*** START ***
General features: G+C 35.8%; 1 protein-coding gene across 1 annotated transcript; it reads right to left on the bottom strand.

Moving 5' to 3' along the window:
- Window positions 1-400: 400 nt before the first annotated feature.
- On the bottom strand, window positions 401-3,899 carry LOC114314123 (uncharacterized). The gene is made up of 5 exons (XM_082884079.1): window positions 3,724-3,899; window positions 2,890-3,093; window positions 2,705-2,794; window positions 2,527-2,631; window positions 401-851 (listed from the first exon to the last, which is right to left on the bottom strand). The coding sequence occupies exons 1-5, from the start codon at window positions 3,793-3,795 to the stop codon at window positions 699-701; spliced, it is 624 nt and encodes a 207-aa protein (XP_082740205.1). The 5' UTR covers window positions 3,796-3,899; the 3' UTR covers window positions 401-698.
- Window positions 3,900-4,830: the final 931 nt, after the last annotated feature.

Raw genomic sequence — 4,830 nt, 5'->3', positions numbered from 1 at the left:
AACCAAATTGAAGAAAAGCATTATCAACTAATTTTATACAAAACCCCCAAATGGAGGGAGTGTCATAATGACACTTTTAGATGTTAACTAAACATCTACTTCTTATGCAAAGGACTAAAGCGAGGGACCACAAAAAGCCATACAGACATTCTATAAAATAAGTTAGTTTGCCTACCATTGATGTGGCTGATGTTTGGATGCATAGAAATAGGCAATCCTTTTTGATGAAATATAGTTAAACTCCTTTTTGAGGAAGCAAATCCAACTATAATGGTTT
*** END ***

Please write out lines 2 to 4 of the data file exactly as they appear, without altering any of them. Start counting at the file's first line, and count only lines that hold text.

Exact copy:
Moving 5' to 3' along the window:
- Window positions 1-400: 400 nt before the first annotated feature.
- On the bottom strand, window positions 401-3,899 carry LOC114314123 (uncharacterized). The gene is made up of 5 exons (XM_082884079.1): window positions 3,724-3,899; window positions 2,890-3,093; window positions 2,705-2,794; window positions 2,527-2,631; window positions 401-851 (listed from the first exon to the last, which is right to left on the bottom strand). The coding sequence occupies exons 1-5, from the start codon at window positions 3,793-3,795 to the stop codon at window positions 699-701; spliced, it is 624 nt and encodes a 207-aa protein (XP_082740205.1). The 5' UTR covers window positions 3,796-3,899; the 3' UTR covers window positions 401-698.